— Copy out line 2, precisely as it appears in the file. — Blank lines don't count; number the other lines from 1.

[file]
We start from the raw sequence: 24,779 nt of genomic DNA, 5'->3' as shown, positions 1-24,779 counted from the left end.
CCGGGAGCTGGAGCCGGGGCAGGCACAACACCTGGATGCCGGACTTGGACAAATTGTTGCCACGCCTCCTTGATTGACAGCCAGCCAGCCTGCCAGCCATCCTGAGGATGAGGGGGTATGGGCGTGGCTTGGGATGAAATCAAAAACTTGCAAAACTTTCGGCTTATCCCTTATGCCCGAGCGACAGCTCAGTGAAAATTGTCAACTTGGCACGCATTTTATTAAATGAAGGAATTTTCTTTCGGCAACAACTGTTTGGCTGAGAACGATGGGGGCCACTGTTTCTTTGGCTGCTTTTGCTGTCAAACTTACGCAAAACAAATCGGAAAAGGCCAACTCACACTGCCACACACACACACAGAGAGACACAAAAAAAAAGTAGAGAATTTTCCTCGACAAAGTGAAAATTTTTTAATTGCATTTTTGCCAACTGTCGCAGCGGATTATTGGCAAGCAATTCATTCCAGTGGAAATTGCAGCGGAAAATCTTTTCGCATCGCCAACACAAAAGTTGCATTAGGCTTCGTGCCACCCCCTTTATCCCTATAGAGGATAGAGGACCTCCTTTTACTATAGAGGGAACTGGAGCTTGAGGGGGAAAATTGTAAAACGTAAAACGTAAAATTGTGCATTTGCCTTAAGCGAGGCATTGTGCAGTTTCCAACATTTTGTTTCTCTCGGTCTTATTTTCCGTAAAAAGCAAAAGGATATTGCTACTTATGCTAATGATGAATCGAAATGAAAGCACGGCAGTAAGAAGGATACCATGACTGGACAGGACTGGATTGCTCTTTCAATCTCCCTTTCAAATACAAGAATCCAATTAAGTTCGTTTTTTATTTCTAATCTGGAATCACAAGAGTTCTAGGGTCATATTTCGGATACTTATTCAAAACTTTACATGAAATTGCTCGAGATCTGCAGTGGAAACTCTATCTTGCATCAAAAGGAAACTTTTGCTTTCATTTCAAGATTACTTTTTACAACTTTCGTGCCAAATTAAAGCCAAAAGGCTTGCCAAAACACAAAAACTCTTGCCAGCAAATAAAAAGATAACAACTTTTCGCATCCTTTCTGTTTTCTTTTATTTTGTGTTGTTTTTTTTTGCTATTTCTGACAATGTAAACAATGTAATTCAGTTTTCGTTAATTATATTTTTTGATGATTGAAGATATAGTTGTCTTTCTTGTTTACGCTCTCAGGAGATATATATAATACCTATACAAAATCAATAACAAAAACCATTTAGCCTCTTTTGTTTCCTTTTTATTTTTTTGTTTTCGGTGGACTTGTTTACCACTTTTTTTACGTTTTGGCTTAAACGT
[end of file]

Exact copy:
CCGGGAGCTGGAGCCGGGGCAGGCACAACACCTGGATGCCGGACTTGGACAAATTGTTGCCACGCCTCCTTGATTGACAGCCAGCCAGCCTGCCAGCCATCCTGAGGATGAGGGGGTATGGGCGTGGCTTGGGATGAAATCAAAAACTTGCAAAACTTTCGGCTTATCCCTTATGCCCGAGCGACAGCTCAGTGAAAATTGTCAACTTGGCACGCATTTTATTAAATGAAGGAATTTTCTTTCGGCAACAACTGTTTGGCTGAGAACGATGGGGGCCACTGTTTCTTTGGCTGCTTTTGCTGTCAAACTTACGCAAAACAAATCGGAAAAGGCCAACTCACACTGCCACACACACACACAGAGAGACACAAAAAAAAAGTAGAGAATTTTCCTCGACAAAGTGAAAATTTTTTAATTGCATTTTTGCCAACTGTCGCAGCGGATTATTGGCAAGCAATTCATTCCAGTGGAAATTGCAGCGGAAAATCTTTTCGCATCGCCAACACAAAAGTTGCATTAGGCTTCGTGCCACCCCCTTTATCCCTATAGAGGATAGAGGACCTCCTTTTACTATAGAGGGAACTGGAGCTTGAGGGGGAAAATTGTAAAACGTAAAACGTAAAATTGTGCATTTGCCTTAAGCGAGGCATTGTGCAGTTTCCAACATTTTGTTTCTCTCGGTCTTATTTTCCGTAAAAAGCAAAAGGATATTGCTACTTATGCTAATGATGAATCGAAATGAAAGCACGGCAGTAAGAAGGATACCATGACTGGACAGGACTGGATTGCTCTTTCAATCTCCCTTTCAAATACAAGAATCCAATTAAGTTCGTTTTTTATTTCTAATCTGGAATCACAAGAGTTCTAGGGTCATATTTCGGATACTTATTCAAAACTTTACATGAAATTGCTCGAGATCTGCAGTGGAAACTCTATCTTGCATCAAAAGGAAACTTTTGCTTTCATTTCAAGATTACTTTTTACAACTTTCGTGCCAAATTAAAGCCAAAAGGCTTGCCAAAACACAAAAACTCTTGCCAGCAAATAAAAAGATAACAACTTTTCGCATCCTTTCTGTTTTCTTTTATTTTGTGTTGTTTTTTTTTGCTATTTCTGACAATGTAAACAATGTAATTCAGTTTTCGTTAATTATATTTTTTGATGATTGAAGATATAGTTGTCTTTCTTGTTTACGCTCTCAGGAGATATATATAATACCTATACAAAATCAATAACAAAAACCATTTAGCCTCTTTTGTTTCCTTTTTATTTTTTTGTTTTCGGTGGACTTGTTTACCACTTTTTTTACGTTTTGGCTTAAACGT